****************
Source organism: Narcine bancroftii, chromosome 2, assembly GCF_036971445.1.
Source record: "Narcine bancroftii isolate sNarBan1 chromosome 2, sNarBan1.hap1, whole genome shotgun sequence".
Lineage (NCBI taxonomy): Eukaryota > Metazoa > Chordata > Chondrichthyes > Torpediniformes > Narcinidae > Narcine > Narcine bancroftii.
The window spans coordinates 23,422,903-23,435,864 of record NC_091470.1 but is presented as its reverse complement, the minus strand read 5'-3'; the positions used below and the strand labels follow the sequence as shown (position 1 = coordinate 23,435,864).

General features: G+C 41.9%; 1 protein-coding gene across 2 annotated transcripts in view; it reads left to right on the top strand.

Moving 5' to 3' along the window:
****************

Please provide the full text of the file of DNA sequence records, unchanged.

Source organism: Narcine bancroftii, chromosome 2, assembly GCF_036971445.1.
Source record: "Narcine bancroftii isolate sNarBan1 chromosome 2, sNarBan1.hap1, whole genome shotgun sequence".
Lineage (NCBI taxonomy): Eukaryota > Metazoa > Chordata > Chondrichthyes > Torpediniformes > Narcinidae > Narcine > Narcine bancroftii.
The window spans coordinates 23,422,903-23,435,864 of record NC_091470.1 but is presented as its reverse complement, the minus strand read 5'-3'; the positions used below and the strand labels follow the sequence as shown (position 1 = coordinate 23,435,864).

General features: G+C 41.9%; 1 protein-coding gene across 2 annotated transcripts in view; it reads left to right on the top strand.

Moving 5' to 3' along the window: